"You Can't MAKE Them do it" ---or can you?


    When I was building my Canine Resistance Training (CRT) website, I had to really stop myself from rambling on and on about how most of the value and benefit in CRT is linked to betterment of the human/canine relationship. The problem is, I whole heartedly believe that to my very core. I have seen dogs change, not only in their musculoskeletal development, but as beings.....when they learned what they are truly capable of.  I'm not talking about "pounds on a cart"  here... I'm talking about their ability to overcome adversity, doubt, and struggle. I teach and prepare all of my clients about the negativity that surrounds a lot of what we do with our dogs within the CRT, and how the negativity evolved, and what we can do about it to try and make this a more positive experience for the dogs...because there is remarkable benefit to low level resistance training. Most of the beginning foundation work of the CRT program may not leave a ton of windows to peer through and see a glimpse of what I am about to refer to.....but if and when dogs and their owners choose to advance and start to work through the Digging Deeper program, there will come a time when this topic will be an important read.

    As you dive further and further into anything performance and competition oriented, the focus is now surrounding their ability to perform. Whether you are interested in bikejoring, competitive weight pull, or flyball events... the training sessions are more challenging, both mentally and physically. The demands placed on the dog's body is doubled and now we are truly testing the confidence and relationship we spent time crafting. Performance work, if done with the dog's best interest in mind, is truly fun! In the Building Blocks Foundation Program, we spend much of our time focusing on Progressive Overload and Time Under Tension.  We spend a ton of time there because not only are we engaging our type I fibers, but also our mental confidence continues to grow---but HOW? How does it grow? I say it all the time! Someone ask me how ;)

Let's start with this; bear with me on this one.......Neural Adaptations and Muscle Facilitation

 When dogs move into performance work with the hopes of competitive weight pull, you may start to hear a ton of people, say that "you can't make them pull".  This is the statement most people who compete with their dogs use in defense of the negative stigma that surrounds competitions. Much of the general public is hellbent about bully breeds being perceived or not receiving any more negative publicity than they already do, thanks to our bias media. I can totally get that! I own TWO of them myself!  But the snapshots of these powerful dogs pulling hundreds, if not thousands of pounds isn't exactly their idea of "love". So, when the public starts to really point the finger towards abuse and cruelty towards people who participate in competitive events, the defense or rebuttle they have is that "we can't MAKE them do it if they don't want to".  That seems really accurate, considering during competitive events in many organizations--- there is no leash attached, no physical contact with your dog. In that moment, the moment of max effort, the dog has to pull because of his love and desire for their person. Sounds so awesome doesn't it?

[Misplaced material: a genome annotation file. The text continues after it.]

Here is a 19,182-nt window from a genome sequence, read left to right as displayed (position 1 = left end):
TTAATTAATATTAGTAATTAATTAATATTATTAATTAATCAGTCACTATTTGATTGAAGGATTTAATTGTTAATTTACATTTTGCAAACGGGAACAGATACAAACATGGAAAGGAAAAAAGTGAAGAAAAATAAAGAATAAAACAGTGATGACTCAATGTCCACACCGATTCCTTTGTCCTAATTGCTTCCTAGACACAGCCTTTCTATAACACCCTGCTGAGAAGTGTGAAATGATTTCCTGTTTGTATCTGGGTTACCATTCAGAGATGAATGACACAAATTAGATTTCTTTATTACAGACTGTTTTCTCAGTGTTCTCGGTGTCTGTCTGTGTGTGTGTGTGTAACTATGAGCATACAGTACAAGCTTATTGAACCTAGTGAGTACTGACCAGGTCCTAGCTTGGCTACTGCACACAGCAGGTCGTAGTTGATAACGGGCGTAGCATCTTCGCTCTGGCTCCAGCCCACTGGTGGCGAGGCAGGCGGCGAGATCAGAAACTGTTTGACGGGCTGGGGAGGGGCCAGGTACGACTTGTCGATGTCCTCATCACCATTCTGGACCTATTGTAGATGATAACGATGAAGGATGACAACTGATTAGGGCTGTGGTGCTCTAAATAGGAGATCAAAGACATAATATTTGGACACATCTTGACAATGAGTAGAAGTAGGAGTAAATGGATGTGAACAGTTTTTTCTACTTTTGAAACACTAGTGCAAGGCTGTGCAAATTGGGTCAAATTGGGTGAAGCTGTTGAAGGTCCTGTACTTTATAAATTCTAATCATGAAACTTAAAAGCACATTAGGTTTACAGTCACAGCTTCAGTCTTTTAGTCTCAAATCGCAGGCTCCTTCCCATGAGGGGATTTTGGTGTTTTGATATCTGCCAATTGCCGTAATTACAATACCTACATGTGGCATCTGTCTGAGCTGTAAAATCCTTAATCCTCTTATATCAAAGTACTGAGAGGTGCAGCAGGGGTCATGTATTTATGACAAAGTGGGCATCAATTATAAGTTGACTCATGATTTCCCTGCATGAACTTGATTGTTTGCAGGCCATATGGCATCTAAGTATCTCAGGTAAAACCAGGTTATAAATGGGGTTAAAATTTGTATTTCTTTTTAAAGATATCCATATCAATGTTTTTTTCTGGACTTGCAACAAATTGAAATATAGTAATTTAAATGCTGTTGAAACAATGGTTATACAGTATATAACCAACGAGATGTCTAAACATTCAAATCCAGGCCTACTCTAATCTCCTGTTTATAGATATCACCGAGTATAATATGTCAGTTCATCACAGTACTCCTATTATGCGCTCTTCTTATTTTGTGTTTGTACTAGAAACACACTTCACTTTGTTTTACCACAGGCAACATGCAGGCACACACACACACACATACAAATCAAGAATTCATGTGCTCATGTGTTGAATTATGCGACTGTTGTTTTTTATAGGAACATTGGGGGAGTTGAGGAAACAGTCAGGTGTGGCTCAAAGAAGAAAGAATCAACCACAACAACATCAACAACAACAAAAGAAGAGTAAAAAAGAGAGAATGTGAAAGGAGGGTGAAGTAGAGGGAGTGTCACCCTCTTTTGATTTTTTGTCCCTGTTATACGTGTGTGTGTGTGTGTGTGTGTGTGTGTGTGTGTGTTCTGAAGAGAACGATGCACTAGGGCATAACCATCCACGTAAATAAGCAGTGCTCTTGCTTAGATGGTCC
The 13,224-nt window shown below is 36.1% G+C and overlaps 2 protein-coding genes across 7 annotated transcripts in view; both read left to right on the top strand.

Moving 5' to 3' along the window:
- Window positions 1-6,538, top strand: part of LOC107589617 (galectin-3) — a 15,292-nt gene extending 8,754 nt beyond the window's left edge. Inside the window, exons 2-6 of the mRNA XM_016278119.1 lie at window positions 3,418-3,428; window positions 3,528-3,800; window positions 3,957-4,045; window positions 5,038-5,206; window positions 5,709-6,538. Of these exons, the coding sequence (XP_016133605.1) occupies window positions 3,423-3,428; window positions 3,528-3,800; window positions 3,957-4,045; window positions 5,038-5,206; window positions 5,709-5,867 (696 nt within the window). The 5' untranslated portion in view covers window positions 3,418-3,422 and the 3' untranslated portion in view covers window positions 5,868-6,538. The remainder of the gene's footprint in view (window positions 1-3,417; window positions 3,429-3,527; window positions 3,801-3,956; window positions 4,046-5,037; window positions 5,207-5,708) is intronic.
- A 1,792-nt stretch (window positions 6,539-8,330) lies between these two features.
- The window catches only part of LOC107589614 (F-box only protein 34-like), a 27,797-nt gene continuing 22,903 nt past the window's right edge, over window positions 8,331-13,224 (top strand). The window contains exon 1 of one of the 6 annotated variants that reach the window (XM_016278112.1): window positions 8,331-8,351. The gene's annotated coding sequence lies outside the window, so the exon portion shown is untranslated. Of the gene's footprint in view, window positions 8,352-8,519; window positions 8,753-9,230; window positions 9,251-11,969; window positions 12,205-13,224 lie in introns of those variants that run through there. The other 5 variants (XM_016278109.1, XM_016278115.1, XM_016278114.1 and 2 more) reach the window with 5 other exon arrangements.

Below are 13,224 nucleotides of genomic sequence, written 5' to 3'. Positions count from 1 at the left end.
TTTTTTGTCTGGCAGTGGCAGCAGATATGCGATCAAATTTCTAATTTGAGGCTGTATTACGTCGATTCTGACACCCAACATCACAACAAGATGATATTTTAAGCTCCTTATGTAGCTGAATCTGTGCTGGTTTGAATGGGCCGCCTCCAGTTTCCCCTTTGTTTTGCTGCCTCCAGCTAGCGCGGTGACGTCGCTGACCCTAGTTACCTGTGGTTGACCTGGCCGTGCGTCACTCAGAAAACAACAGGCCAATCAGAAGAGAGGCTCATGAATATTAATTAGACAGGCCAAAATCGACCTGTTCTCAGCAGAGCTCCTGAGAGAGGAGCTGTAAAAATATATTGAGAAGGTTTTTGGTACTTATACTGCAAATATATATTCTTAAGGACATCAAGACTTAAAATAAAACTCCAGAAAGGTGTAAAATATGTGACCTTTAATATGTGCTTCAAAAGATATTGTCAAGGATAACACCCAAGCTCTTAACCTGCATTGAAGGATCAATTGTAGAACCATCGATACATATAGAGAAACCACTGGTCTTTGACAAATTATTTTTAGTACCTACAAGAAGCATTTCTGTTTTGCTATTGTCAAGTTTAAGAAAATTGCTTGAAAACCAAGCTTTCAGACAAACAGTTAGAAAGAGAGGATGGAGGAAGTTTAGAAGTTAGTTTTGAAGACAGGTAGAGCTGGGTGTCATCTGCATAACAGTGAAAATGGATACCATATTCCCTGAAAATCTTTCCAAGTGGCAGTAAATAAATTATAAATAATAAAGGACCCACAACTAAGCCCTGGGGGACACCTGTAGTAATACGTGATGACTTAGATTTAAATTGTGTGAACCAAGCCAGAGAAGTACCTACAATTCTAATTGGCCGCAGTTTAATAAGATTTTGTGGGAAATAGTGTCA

I used to really believe that---but the more I watch, read, and listen...it's becoming very obvious that I have in fact seen people with their dogs "make" them pull. Just like I have watched dog trainers MAKE a dog learn place with the use of aversive tools, like an electronic collar or heavy leash pressure. I'm not slamming these tools, because I have also seen trainers use both of these tools with respect for the dog. They take time to teach, rather than use coercion and compulsion. So----how can this NOT happen with our beloved competitions in weight pull?    Well---it has. 

 That beautiful relationship that I preach about ---well, the relationship has become one sided.... and that side usually is pulling a leash attached to the dogs collar. I stopped saying that.... because I now know, that you CAN in fact, make them pull even when they don't want to. Attaching a leash to the dog's collar and using pressure is in fact--MAKING them pull.  Now, I don't know about you----but when I am lifting weights myself, and I am working on pushing through a pretty heavy amount of weight that my brain tells me "I can't do"--- I certainly don't want anyone pulling me in any one direction. I recently had a moment where I was working on squatting 200lbs, the same moment that sparked the idea for this blog . I can vividly remember the feelings that my own body was experiencing, which ultimately led me to have a better appreciation for what I had asked my own dog to do. I remember the pressure in my chest, the tightness in my lower body, the overall sensation of feeling like I was knee deep in cement, and the jolt of energy I had to somehow muster JUST to be able to start moving that bar upwards back to the only "safe" spot I had. The entire time my brain was telling me that I wasn't able to do this, and I shouldn't even try. I can't help but notice the similarities in what we do with our dogs, to human powerlifting. When dogs enter competition, we ask them to pull weight almost quadruple times their body weight. Sport fanciers spend a LOT of time mentally preparing dogs to believe in themselves and that they are capable of their strength. But the same feelings I experienced, or anyone who lifts serious heavy weight, are also feelings felt by the dogs......including the part where their brain tells them, that they can't when the load is heavy enough. This is what competitors "see" when they say, you can't "make them pull". The dog has a time limit and a distance to reach, and they aren't allowed to touch the dogs. The dog needs to move and want to move on his own accord. So, what's with the leashes on collars during practice or training? The dogs are convinced that the weight they have on the cart or sled, is past their ability to move, hence the hesitation and lack of attempts. Putting a leash on them is supposed to help their brains learn to believe they can? The dogs will move forward to avoid or alleviate the pressure around their necks, which then gets the cart moving--so the dog "learns" he or she can move that weight. That sounds about right...